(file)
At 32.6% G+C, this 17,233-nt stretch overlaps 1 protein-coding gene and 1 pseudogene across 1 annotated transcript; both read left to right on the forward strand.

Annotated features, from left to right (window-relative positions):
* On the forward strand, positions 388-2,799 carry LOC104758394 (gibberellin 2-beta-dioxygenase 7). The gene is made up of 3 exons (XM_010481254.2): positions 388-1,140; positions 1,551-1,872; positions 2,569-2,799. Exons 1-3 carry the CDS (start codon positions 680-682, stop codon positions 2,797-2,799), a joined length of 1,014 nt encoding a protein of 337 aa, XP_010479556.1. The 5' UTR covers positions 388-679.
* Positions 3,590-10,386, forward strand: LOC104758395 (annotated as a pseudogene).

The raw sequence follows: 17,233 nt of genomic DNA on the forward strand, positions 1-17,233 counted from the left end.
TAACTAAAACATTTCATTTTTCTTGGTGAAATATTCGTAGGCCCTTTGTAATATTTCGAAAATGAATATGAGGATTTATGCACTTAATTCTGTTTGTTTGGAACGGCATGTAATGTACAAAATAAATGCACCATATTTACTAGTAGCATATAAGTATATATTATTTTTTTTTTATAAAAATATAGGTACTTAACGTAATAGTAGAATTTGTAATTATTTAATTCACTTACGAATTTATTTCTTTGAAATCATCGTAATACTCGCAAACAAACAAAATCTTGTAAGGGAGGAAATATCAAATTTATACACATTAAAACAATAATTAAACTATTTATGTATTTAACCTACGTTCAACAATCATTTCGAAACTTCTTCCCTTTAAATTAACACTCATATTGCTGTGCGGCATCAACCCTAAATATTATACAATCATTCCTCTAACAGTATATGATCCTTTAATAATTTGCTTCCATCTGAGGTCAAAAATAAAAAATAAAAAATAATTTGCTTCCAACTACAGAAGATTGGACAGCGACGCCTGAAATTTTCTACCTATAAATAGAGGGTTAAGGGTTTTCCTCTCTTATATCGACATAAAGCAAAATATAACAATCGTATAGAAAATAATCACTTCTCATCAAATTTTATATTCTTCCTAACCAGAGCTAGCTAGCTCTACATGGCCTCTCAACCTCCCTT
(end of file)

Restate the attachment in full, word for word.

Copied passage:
At 32.6% G+C, this 17,233-nt stretch overlaps 1 protein-coding gene and 1 pseudogene across 1 annotated transcript; both read left to right on the forward strand.

Annotated features, from left to right (window-relative positions):
* On the forward strand, positions 388-2,799 carry LOC104758394 (gibberellin 2-beta-dioxygenase 7). The gene is made up of 3 exons (XM_010481254.2): positions 388-1,140; positions 1,551-1,872; positions 2,569-2,799. Exons 1-3 carry the CDS (start codon positions 680-682, stop codon positions 2,797-2,799), a joined length of 1,014 nt encoding a protein of 337 aa, XP_010479556.1. The 5' UTR covers positions 388-679.
* Positions 3,590-10,386, forward strand: LOC104758395 (annotated as a pseudogene).

The raw sequence follows: 17,233 nt of genomic DNA on the forward strand, positions 1-17,233 counted from the left end.
TAACTAAAACATTTCATTTTTCTTGGTGAAATATTCGTAGGCCCTTTGTAATATTTCGAAAATGAATATGAGGATTTATGCACTTAATTCTGTTTGTTTGGAACGGCATGTAATGTACAAAATAAATGCACCATATTTACTAGTAGCATATAAGTATATATTATTTTTTTTTTATAAAAATATAGGTACTTAACGTAATAGTAGAATTTGTAATTATTTAATTCACTTACGAATTTATTTCTTTGAAATCATCGTAATACTCGCAAACAAACAAAATCTTGTAAGGGAGGAAATATCAAATTTATACACATTAAAACAATAATTAAACTATTTATGTATTTAACCTACGTTCAACAATCATTTCGAAACTTCTTCCCTTTAAATTAACACTCATATTGCTGTGCGGCATCAACCCTAAATATTATACAATCATTCCTCTAACAGTATATGATCCTTTAATAATTTGCTTCCATCTGAGGTCAAAAATAAAAAATAAAAAATAATTTGCTTCCAACTACAGAAGATTGGACAGCGACGCCTGAAATTTTCTACCTATAAATAGAGGGTTAAGGGTTTTCCTCTCTTATATCGACATAAAGCAAAATATAACAATCGTATAGAAAATAATCACTTCTCATCAAATTTTATATTCTTCCTAACCAGAGCTAGCTAGCTCTACATGGCCTCTCAACCTCCCTT